The cold preserved his body whole.
Canadian miners are found on the coast of the Yukon river the mummified remains of a cub and calf caribou that died 50,000 years ago, at the height of the last glaciation, reports the Chronicle.info with reference on 2+2.
During the last ice age the territory of modern Canada almost completely covered with ice shield, but in the basin of the Yukon river ice was smaller, so the margin of the river is characterized by a great diversity of species. These places are rich with mammoths, mastodons and saber-toothed cats, as well as many modern species, including caribou and wolves.
In 2016, the two groups of workers-miners, independently from each other found in the upper reaches of the river the remains of a cub of a wolf and a fragment of the body of the fawn, well-preserved in the cold climate. Findings are immediately transferred to the researchers; this fall the study of the remains has been completed and now they will be transferred to the Museum.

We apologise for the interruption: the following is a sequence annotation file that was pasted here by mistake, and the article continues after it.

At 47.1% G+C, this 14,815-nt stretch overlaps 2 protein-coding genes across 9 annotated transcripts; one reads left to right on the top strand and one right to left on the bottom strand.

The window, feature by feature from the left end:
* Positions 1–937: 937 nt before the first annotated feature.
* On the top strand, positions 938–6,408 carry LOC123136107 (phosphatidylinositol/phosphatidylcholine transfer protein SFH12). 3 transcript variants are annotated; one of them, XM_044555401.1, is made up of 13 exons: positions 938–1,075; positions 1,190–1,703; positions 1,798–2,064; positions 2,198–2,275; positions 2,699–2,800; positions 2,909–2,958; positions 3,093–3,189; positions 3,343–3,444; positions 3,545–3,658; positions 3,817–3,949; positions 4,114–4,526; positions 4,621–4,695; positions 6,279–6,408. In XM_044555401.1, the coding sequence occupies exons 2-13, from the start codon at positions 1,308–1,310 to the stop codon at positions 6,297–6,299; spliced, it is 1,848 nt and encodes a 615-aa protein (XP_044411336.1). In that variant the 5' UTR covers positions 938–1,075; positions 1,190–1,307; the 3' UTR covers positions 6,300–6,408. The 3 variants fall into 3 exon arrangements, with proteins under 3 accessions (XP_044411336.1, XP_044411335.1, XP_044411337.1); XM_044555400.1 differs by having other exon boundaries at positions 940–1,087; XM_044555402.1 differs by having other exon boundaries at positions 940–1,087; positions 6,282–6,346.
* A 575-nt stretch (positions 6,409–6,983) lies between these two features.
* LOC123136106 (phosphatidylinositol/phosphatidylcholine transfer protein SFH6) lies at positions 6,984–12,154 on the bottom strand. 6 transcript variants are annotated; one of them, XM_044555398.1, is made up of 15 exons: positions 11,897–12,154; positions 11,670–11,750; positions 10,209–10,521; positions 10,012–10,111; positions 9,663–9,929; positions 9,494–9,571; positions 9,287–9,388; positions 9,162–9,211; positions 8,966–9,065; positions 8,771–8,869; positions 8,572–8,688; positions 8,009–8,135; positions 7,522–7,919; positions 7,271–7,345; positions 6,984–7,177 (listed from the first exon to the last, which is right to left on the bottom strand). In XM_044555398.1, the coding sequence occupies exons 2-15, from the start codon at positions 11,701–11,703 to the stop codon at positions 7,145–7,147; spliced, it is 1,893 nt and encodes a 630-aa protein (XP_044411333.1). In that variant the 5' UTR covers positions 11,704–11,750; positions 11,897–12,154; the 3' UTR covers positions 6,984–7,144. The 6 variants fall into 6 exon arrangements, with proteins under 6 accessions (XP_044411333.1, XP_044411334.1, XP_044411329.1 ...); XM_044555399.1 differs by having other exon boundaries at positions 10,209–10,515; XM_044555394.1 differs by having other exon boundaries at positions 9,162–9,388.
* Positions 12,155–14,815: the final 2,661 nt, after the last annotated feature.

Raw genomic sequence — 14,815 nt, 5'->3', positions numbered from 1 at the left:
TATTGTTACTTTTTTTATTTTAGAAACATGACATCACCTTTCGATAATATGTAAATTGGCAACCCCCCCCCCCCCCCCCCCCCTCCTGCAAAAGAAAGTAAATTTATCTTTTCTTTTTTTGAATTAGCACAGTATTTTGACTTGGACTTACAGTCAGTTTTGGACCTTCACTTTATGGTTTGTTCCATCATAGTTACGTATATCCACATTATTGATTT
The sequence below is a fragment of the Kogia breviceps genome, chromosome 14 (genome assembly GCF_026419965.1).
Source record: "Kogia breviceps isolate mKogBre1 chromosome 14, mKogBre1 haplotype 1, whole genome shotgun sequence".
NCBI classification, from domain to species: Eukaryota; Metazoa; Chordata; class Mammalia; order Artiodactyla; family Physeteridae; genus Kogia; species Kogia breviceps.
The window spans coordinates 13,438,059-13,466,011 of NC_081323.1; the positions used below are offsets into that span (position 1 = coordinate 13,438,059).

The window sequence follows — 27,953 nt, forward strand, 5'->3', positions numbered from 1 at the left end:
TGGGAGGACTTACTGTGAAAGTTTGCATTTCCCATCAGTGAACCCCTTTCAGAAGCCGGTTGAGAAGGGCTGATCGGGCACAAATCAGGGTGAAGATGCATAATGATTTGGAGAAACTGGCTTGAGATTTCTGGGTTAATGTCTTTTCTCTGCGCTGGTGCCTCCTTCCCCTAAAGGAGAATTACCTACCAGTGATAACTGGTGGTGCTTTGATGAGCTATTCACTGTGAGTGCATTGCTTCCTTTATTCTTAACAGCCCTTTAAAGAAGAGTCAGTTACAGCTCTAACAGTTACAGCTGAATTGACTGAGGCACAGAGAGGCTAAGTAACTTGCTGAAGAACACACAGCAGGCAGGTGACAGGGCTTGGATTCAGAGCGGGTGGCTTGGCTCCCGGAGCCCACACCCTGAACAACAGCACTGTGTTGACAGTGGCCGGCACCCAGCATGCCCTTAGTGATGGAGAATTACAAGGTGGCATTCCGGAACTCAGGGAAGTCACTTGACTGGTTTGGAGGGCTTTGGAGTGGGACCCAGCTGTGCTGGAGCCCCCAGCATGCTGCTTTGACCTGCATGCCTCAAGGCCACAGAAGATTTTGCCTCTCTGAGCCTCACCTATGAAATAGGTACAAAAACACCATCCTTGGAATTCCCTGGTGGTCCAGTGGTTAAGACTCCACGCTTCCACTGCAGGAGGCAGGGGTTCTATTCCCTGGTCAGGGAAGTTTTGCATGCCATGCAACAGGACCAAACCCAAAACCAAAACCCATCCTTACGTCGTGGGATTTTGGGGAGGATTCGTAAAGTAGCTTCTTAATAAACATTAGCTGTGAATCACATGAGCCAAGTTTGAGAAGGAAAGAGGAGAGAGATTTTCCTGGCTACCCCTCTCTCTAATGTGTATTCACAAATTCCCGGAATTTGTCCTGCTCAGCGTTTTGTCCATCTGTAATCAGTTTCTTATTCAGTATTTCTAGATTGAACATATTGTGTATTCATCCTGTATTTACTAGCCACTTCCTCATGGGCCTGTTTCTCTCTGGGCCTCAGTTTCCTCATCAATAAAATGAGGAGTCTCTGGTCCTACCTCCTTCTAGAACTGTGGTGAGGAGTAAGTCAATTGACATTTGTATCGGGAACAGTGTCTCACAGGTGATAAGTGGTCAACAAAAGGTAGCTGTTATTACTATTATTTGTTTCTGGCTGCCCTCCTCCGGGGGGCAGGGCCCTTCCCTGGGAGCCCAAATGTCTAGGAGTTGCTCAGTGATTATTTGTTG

The mummy of a cub found in the Yukon, is a particularly valuable finding: to date, this is the only mummified remains of ice age wolf. According to paleontologist Grant of Sasoli, who was involved in the study of the remains, he and his colleagues have a large quantity of skeletal remains of ice age animals, but preserved soft tissues – a rarity for this region.
The cub was born fifty thousand years ago. The cold preserved his body completely, from head to tail, including soft tissues – hair, skin and muscles. Veterinarians determined his age at time of death: the cub lived only eight months.